The Tri-Valley Heroes panel of judges has selected the recipients for the 2019 awards, which are bestowed on residents and organizations who are making contributions to better our communities and their residents.
This is the eighth year the Pleasanton Weekly and its sister publication, DanvilleSanRamon.com, have recognized local heroes through the award program.
"We launched the Tri-Valley Heroes award program eight years ago to acknowledge those individuals and groups that have gone above and beyond for our community and neighbors," said Gina Channell, publisher of the Pleasanton Weekly and DanvilleSanRamon.com. "Because they typically stay behind the scenes, these unsung heroes don't receive the recognition they deserve. We are honored that, through our program, more than 50 Tri-Valley Heroes have been publicly thanked for their work and their causes highlighted."
The awards will be presented Oct. 21 at the DoubleTree Hilton, 7050 Johnson Drive in Pleasanton.
Doors will open at 6 p.m. and the presentations will begin at 6:45 p.m. If you would like to attend to honor a recipient, RSVP at Tinyurl.com/2019HeroesRSVP or email Channell at firstname.lastname@example.org with the name, hometown and email address of the attendee(s).
Sponsors of the 2019 Tri-Valley Heroes program are Monterey Private Wealth, Robert Half, Harrington Art Partnership (Arts & Culture Award), Summit Financial Group, Crown Trophy and DoubleTree Hilton.
This year's recipients are:
Arts and Culture: E. Trent Thompson, Dublin. Artist E. Trent Thompson has an interest in seeing the total person and a heart to help those in need. He used his artistic ability to launch Pictures for People, a project to get to "call attention to the needs of our community through the individuals we walk by every day."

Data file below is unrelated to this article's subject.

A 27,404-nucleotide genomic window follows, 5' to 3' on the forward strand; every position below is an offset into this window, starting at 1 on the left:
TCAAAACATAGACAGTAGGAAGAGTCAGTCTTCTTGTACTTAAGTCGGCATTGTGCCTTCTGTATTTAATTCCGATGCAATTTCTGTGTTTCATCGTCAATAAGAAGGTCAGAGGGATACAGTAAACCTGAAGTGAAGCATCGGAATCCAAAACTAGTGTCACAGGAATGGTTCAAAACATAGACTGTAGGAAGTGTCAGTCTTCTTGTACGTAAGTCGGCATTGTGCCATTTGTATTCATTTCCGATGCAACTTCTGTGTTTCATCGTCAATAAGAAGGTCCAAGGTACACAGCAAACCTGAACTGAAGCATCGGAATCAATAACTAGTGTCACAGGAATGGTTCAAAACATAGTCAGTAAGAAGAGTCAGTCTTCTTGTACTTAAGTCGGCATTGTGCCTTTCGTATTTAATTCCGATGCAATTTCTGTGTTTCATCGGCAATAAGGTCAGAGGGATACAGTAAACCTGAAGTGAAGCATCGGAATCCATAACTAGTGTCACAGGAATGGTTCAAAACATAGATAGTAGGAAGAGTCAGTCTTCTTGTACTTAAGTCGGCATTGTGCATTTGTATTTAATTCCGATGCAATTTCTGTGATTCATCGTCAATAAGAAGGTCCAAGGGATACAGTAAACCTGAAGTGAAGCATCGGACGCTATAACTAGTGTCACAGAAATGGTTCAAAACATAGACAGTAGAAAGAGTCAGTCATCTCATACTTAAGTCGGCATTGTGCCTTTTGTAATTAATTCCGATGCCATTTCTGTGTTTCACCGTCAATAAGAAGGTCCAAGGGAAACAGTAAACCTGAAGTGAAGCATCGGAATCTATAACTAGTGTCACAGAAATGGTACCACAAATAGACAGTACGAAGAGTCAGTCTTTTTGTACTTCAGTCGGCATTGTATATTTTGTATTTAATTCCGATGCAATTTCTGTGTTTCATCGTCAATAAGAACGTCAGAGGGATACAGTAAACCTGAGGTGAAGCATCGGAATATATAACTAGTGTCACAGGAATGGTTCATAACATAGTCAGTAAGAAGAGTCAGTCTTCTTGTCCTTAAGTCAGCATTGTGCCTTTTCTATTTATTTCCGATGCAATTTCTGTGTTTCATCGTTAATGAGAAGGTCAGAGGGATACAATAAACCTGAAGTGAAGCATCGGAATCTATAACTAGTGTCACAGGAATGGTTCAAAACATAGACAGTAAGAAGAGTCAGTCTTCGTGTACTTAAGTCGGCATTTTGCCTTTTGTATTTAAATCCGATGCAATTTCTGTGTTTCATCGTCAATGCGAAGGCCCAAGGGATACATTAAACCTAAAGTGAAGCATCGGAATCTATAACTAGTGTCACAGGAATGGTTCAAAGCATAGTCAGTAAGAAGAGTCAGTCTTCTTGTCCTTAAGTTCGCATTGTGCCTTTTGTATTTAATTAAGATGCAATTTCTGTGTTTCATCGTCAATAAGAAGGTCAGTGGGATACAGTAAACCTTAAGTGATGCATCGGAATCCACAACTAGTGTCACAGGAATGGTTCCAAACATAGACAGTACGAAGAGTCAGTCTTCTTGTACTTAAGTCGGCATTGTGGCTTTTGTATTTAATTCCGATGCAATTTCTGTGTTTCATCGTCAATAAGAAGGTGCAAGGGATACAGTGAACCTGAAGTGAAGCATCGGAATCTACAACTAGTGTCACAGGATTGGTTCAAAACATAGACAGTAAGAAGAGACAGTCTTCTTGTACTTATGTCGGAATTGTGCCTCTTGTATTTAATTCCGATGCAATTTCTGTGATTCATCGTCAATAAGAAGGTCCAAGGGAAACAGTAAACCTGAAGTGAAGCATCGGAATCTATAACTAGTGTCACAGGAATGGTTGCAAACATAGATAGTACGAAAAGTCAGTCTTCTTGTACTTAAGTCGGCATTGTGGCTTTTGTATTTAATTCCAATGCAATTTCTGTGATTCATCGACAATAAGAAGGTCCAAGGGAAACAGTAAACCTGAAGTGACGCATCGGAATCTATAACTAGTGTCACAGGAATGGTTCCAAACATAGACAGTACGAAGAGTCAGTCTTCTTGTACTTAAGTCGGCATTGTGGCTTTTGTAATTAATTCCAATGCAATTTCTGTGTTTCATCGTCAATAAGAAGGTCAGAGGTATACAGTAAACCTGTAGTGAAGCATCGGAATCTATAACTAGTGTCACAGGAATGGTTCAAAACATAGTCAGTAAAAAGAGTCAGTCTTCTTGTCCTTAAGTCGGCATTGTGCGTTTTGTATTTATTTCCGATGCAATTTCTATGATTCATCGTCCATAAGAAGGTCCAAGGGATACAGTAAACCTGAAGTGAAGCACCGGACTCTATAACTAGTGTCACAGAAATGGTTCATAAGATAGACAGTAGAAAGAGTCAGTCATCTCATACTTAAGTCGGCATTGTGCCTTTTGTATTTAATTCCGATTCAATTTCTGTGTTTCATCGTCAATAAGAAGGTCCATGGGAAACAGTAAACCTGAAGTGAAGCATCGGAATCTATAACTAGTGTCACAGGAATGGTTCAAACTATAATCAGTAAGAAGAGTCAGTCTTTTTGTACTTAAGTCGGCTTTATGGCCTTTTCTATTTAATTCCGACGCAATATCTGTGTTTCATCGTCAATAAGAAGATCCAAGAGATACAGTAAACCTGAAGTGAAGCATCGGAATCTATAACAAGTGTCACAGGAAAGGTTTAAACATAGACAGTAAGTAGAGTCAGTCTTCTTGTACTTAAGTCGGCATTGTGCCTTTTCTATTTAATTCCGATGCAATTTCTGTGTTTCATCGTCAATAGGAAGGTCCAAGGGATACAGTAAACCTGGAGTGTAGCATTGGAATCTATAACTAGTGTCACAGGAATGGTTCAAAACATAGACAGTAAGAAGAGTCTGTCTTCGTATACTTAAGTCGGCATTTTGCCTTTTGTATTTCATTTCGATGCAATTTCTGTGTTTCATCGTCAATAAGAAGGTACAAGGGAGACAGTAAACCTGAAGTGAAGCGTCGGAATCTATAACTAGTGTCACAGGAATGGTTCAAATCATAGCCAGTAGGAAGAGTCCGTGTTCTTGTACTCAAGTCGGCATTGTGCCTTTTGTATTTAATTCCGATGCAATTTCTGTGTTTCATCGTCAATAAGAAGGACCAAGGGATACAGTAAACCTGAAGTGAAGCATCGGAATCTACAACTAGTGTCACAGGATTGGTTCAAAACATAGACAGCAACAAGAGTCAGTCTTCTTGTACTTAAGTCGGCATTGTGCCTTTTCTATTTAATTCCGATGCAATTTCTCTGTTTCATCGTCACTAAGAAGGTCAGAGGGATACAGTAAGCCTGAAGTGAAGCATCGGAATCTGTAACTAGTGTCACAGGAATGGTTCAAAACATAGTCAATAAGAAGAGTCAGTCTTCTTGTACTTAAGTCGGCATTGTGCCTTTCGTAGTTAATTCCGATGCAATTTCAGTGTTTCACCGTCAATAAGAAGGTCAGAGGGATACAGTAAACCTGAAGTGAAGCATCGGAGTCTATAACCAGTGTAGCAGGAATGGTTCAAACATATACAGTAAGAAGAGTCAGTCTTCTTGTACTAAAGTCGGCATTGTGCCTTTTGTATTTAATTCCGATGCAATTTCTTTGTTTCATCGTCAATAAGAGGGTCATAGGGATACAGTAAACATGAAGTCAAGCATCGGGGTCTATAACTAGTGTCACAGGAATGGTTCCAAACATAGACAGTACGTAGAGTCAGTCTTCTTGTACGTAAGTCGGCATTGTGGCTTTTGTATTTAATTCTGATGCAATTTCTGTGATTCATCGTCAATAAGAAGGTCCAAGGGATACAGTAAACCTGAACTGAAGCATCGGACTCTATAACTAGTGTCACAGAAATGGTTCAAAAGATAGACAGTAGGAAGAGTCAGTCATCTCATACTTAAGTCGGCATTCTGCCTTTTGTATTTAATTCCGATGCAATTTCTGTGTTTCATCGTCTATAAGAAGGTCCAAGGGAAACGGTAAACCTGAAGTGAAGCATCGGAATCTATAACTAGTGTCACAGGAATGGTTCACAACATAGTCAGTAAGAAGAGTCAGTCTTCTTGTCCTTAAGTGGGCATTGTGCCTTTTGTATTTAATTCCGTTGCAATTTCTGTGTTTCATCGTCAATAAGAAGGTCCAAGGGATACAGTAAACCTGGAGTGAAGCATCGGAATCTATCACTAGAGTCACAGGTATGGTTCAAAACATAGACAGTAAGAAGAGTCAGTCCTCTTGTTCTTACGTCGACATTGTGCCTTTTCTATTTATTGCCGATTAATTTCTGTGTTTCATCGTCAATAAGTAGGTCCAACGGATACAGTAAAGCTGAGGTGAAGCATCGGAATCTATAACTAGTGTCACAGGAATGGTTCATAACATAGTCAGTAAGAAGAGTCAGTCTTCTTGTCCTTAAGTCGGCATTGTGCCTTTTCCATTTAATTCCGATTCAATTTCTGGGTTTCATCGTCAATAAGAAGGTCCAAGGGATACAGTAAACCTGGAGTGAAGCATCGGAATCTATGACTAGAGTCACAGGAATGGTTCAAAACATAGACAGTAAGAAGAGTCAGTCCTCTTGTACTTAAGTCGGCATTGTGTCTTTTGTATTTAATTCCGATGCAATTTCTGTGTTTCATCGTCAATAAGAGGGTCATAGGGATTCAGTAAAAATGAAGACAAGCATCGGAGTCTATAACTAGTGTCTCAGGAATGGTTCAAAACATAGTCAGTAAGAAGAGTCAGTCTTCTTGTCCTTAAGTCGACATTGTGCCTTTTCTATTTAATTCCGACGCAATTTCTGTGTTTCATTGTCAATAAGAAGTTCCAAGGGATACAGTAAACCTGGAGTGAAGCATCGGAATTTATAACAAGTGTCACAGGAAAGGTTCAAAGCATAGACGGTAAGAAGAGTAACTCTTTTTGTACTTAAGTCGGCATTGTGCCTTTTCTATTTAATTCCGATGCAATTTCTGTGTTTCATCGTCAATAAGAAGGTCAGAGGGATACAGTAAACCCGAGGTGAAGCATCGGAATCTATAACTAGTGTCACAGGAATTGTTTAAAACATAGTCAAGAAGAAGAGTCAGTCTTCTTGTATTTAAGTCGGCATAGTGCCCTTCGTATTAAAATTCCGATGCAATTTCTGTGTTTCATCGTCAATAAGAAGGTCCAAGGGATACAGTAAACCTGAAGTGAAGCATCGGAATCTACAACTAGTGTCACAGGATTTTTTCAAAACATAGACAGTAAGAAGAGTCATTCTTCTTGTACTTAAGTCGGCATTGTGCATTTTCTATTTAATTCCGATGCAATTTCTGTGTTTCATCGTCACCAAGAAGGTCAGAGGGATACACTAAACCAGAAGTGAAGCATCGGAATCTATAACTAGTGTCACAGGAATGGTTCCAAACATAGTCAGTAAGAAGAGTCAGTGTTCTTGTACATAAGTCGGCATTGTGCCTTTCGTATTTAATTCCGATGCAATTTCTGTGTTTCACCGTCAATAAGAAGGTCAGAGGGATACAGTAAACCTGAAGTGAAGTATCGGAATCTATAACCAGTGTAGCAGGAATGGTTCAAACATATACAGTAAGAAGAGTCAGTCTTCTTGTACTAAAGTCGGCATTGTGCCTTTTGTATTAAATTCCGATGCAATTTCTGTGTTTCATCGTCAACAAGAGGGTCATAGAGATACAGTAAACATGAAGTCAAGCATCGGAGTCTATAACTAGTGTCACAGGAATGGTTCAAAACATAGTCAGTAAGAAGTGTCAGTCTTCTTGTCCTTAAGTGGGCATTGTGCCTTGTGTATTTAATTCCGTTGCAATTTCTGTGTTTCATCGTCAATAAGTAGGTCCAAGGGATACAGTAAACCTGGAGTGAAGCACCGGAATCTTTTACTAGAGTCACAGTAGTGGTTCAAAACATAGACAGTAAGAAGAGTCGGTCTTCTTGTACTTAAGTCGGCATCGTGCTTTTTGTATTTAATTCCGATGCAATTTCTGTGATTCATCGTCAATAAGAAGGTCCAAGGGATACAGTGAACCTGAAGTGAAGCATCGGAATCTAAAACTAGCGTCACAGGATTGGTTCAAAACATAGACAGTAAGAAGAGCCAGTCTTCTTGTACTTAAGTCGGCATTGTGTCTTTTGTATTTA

To bring attention and assistance to the homeless in our area, Thompson captured the spirit of six people on the street in personal portraits, then auctioned off the paintings. Close to $8,000 was raised for local charities that help the homeless.
Jeb Bing Community Spirit Award: Gary and Nancy Harrington, Pleasanton. Educators and philanthropists Nancy and Gary Harrington have contributed extensively to public art in Pleasanton for many years and enjoy leading public walks in downtown Pleasanton to view artwork.
The couple initiated a campaign to build a Veterans Memorial at Pleasanton's Pioneer Cemetery, and led fundraising efforts and conceptual planning for the project, which was dedicated in 2016. They are currently working with East Bay Regional Park District to help create an open-air interpretive pavilion at Shadow Cliffs Regional Recreation Area, which will allow visitors to learn about the history of the park and the wildlife while walking through the site without a naturalist.
Courage: The Nimmo Family, Pleasanton. Anxiety led to Amador Valley High School freshman Zachary Nimmo's death by suicide late last year. In Zachary's honor, his parents, Mannie and Steve, and sister Samantha created the Z-Cares Foundation to "start the conversation about anxiety and keep it going."
The foundation hosts screenings of the documentary, "Angst," which explores anxiety, its causes, effects and what can be done about it, followed by discussion panels. The family wants to spare others from the pain of losing a loved one by ending "the stigma associated with mental health while creating a shared understanding among teens and adults it is 'OK to not be OK.'"